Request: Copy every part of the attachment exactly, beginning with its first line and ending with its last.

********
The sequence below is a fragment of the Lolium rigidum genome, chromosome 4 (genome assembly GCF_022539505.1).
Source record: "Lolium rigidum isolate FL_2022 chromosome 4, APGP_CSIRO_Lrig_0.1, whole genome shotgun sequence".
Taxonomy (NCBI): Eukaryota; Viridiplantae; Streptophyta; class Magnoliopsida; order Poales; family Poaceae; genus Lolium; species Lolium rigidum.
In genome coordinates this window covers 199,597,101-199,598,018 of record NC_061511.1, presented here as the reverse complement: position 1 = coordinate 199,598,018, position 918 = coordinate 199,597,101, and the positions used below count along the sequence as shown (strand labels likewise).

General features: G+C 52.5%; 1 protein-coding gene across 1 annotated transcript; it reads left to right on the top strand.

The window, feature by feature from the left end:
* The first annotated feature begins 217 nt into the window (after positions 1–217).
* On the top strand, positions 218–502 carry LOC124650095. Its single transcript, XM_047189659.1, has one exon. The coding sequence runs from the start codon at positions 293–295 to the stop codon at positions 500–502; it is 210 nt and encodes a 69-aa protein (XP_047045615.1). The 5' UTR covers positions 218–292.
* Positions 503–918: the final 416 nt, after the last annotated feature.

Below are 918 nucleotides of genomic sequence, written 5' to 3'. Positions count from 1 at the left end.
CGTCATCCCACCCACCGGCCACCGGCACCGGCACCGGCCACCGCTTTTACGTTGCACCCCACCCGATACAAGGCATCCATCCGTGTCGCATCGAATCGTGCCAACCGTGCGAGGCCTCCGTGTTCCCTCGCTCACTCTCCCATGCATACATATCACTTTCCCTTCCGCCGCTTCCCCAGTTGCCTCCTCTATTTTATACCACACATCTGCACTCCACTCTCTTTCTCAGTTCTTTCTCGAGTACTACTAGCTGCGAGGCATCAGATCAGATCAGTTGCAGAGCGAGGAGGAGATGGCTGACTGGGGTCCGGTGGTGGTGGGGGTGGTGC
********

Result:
The sequence below is a fragment of the Lolium rigidum genome, chromosome 4 (genome assembly GCF_022539505.1).
Source record: "Lolium rigidum isolate FL_2022 chromosome 4, APGP_CSIRO_Lrig_0.1, whole genome shotgun sequence".
Taxonomy (NCBI): Eukaryota; Viridiplantae; Streptophyta; class Magnoliopsida; order Poales; family Poaceae; genus Lolium; species Lolium rigidum.
In genome coordinates this window covers 199,597,101-199,598,018 of record NC_061511.1, presented here as the reverse complement: position 1 = coordinate 199,598,018, position 918 = coordinate 199,597,101, and the positions used below count along the sequence as shown (strand labels likewise).

General features: G+C 52.5%; 1 protein-coding gene across 1 annotated transcript; it reads left to right on the top strand.

The window, feature by feature from the left end:
* The first annotated feature begins 217 nt into the window (after positions 1–217).
* On the top strand, positions 218–502 carry LOC124650095. Its single transcript, XM_047189659.1, has one exon. The coding sequence runs from the start codon at positions 293–295 to the stop codon at positions 500–502; it is 210 nt and encodes a 69-aa protein (XP_047045615.1). The 5' UTR covers positions 218–292.
* Positions 503–918: the final 416 nt, after the last annotated feature.

Below are 918 nucleotides of genomic sequence, written 5' to 3'. Positions count from 1 at the left end.
CGTCATCCCACCCACCGGCCACCGGCACCGGCACCGGCCACCGCTTTTACGTTGCACCCCACCCGATACAAGGCATCCATCCGTGTCGCATCGAATCGTGCCAACCGTGCGAGGCCTCCGTGTTCCCTCGCTCACTCTCCCATGCATACATATCACTTTCCCTTCCGCCGCTTCCCCAGTTGCCTCCTCTATTTTATACCACACATCTGCACTCCACTCTCTTTCTCAGTTCTTTCTCGAGTACTACTAGCTGCGAGGCATCAGATCAGATCAGTTGCAGAGCGAGGAGGAGATGGCTGACTGGGGTCCGGTGGTGGTGGGGGTGGTGC